How To Redesign Your Garden To Make It Safe For Your Children

How To Redesign Your Garden To Make It Safe For Your Children

Having a garden is fantastic, especially when you have children; however, unfortunately many gardens provide a huge number of hazards to children. It is therefore really important to make sure, upon ever redesigning your garden, to keep a number of crucial points in mind, such as:

Checking your garden is escape proof

Accidents do happen and as a parent you will make mistakes. Unfortunately no matter how hard you try it is impossible to keep an eye on children all the time. It is incredibly important your children do not find a way out of the garden when your back is turned. Therefore when you are installing hedges, fencing or gates for the first time, you need to make sure you haven’t left any gaps, all fastenings are secure and that little fingers cannot unlock or untie anything.

Checking your plant types

Unfortunately, many of the prettiest plants people want in their gardens, such as roses, holly and pampas grass often come with sharp leaves and/or thorns. These are obviously dangerous to young children, who don’t know any better than not to touch. However, this is no reason to not put these in your garden. If these plants are essential to your new garden redesign, you just need to be a bit more considerate about where you are planting them.

You will also need to double check the toxicity of your new plants before planting, to make sure they are not poisonous if a child happens to eat them. Aim to keep all of these kinds of plants at a higher level, far away from children’s eyes, faces and fingers. Or you can always section off an area of your garden using handrails, thereby making the plants inaccessible to your children.

Checking your tools are always safely stored away

One of the most important things to remember, when redesigning a garden with kids around, is to ensure everything is always put back in its proper place. Even if you only put something, like a garden fork or a hammer, down for a second in order to go and get a drink, it can be extremely dangerous. A child might easily pick something like this up off the floor and cause damage, to themselves or even to someone else.

Try to avoid using any tools with power leads, when your children are about. Not only might the cords prove to be a tripping hazard for your children but you may also find tools start and stop for no apparent reason…Upon investigation you will probably find a mischievous toddler is at fault and they are playing an ‘innocent’ plug and unplug game, however, it just isn’t worth the risk of something going wrong.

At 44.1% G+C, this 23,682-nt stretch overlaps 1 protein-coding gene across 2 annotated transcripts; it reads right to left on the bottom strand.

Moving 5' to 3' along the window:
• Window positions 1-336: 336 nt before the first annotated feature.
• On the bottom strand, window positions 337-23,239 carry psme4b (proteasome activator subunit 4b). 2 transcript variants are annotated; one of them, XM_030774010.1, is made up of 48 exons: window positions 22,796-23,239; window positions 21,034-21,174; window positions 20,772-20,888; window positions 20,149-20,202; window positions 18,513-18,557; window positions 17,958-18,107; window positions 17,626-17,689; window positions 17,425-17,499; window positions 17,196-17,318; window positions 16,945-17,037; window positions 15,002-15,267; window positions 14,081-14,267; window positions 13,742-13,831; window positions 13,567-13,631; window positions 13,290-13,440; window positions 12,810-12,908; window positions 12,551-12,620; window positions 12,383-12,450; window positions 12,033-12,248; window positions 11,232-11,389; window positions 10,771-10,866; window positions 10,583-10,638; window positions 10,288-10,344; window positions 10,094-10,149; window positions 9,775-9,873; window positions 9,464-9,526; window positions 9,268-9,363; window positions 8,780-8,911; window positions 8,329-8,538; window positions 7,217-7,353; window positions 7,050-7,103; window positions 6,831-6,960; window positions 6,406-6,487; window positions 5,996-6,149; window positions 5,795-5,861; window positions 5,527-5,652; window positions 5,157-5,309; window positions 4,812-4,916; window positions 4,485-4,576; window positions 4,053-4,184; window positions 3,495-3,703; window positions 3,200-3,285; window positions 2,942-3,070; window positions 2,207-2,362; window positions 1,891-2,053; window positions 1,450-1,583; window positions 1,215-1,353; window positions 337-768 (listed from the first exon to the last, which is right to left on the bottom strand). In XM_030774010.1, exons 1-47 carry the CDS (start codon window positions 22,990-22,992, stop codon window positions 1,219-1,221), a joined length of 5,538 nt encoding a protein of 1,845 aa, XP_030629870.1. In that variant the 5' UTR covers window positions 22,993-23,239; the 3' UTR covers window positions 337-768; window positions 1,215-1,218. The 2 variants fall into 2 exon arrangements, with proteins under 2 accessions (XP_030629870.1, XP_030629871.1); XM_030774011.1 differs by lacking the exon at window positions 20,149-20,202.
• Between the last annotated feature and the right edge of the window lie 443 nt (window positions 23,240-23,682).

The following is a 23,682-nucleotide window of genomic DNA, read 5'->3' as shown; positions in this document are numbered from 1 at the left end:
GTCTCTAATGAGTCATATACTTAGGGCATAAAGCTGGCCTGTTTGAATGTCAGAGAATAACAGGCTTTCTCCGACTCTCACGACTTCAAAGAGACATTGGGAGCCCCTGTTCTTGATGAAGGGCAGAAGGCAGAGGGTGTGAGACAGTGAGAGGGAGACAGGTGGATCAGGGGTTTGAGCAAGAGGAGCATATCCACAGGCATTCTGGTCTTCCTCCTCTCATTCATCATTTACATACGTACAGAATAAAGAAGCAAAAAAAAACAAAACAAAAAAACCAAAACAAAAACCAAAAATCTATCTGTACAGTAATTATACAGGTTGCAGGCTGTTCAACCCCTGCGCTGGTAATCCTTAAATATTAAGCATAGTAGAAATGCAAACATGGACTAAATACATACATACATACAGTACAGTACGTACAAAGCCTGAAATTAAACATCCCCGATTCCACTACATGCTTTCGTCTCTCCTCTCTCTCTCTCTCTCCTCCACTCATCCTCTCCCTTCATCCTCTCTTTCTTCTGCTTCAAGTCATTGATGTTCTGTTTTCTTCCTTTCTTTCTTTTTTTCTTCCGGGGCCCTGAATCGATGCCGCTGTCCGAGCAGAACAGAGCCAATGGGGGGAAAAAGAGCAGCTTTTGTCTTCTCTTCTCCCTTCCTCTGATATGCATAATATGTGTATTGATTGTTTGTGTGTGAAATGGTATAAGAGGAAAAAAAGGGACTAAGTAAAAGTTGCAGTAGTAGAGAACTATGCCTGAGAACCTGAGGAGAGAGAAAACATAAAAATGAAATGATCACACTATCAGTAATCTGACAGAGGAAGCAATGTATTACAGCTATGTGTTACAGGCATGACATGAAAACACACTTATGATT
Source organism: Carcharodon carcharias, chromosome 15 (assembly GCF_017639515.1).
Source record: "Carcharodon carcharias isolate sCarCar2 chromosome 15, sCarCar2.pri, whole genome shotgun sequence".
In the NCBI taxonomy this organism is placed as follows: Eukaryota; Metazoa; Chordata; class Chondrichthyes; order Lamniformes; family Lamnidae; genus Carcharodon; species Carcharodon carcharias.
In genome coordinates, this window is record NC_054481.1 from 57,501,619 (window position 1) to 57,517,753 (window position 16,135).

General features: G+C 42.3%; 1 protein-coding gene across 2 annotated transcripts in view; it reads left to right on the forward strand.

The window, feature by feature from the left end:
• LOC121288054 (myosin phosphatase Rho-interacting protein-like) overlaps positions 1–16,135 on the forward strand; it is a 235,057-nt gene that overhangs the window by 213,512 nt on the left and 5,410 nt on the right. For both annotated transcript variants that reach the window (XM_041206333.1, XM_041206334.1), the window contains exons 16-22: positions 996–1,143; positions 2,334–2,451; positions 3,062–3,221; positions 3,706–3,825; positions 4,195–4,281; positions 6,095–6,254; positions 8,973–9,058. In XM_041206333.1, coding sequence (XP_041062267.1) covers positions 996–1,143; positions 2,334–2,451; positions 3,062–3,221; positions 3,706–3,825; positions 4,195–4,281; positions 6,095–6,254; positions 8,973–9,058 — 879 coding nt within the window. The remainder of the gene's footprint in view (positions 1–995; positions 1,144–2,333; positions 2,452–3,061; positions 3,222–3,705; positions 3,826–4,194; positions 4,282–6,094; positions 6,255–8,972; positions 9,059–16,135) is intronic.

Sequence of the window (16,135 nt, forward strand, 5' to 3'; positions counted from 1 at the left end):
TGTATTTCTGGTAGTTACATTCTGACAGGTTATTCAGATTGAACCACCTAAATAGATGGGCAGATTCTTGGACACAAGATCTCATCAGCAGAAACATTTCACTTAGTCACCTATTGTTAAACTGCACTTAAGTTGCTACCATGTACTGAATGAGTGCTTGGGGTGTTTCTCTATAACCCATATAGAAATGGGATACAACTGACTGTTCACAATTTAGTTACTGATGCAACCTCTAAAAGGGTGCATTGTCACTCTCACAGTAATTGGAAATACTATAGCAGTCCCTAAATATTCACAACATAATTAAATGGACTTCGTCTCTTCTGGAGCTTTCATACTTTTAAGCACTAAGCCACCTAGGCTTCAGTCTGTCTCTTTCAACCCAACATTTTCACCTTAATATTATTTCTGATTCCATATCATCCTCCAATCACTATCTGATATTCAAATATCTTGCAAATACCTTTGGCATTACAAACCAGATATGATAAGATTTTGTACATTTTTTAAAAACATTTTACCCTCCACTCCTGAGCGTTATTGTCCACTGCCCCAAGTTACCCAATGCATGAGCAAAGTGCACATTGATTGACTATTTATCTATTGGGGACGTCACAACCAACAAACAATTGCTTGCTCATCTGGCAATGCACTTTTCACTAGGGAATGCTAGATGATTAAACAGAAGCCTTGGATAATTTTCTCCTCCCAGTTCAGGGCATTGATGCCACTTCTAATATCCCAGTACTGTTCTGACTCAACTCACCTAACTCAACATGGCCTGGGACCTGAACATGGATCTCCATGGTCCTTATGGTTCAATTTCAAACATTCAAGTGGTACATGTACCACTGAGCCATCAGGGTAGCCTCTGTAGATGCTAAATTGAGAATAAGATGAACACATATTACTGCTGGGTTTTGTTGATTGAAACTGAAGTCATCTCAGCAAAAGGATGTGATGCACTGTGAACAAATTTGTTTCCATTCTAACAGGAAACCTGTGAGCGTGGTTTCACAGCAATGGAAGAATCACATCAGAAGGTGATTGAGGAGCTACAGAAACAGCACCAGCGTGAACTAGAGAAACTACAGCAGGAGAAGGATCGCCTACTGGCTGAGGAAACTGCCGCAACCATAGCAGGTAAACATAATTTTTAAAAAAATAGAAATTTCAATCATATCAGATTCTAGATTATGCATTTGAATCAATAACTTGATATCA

Checking the safety of your water features

Without a doubt water features are one of the most popular aspects to include when redesigning a garden, ranging from large pools and ponds to simple bird bath fountains. However, whilst they can be beautiful, they are also very dangerous to children, for obvious reasons. Try to keep this in mind when installing your water features and include whatever safety measures you can, whether this include cordoning off the feature itself, covering with netting, or just settling for features too small in size to be a threat to your children.

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Laura writes for Seagull Ballustrades. When not writing, she can be often be found trying to keep her children from destroying her garden.






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Did you know the Sago Palm is toxic to pets?

676138.jpg I just received a new edition of my ASPCA newsletter and one article in particular caught my eye. It was about the increased incidence of pets being poisoned by the Sago Palm. This plant can also be quite toxic to young children.

The Sago Palm is common in warm climates, but it’s become more popular in Northern homes as a houseplant. The plant is native to Southern Japan. It’s an attractive plant with dark green leaves and a hairy trunk.

Since 2003, the ASPCA Animal Poison Control Center has seen an increase in cases of Sago palm and Cycad poisonings by more than 200 percent. APCC data also reveals that 50 percent to 75 percent of those cases resulted in fatalities.

sago-palm.jpg A chemical in the plant called cycasin is toxic and often causes permanent liver damage as well as neurological damage if enough of the poison is absorbed by the body. The seeds are the most poisonous part of the plant, although all parts of this plant are toxic, and the effects on humans are seizures, coma and death. Of course the seeds are an attractive reddish color so children and possible curious pets might be drawn to the plant.

Clinical signs of toxic poisoning are vomiting, melena (blood in stool), Jaundice, increased thirst, hemorrhagic gastroenteritis, bruising and later liver damage, liver failure and death.

If you have young children or pets in your home and you’d like to check to see if your house or garden plants are toxic you can take a look at this list of Toxic Plants. There’s also a list of non-toxic plants that you might also want to look at if you are planning on adding more plants to your collection.

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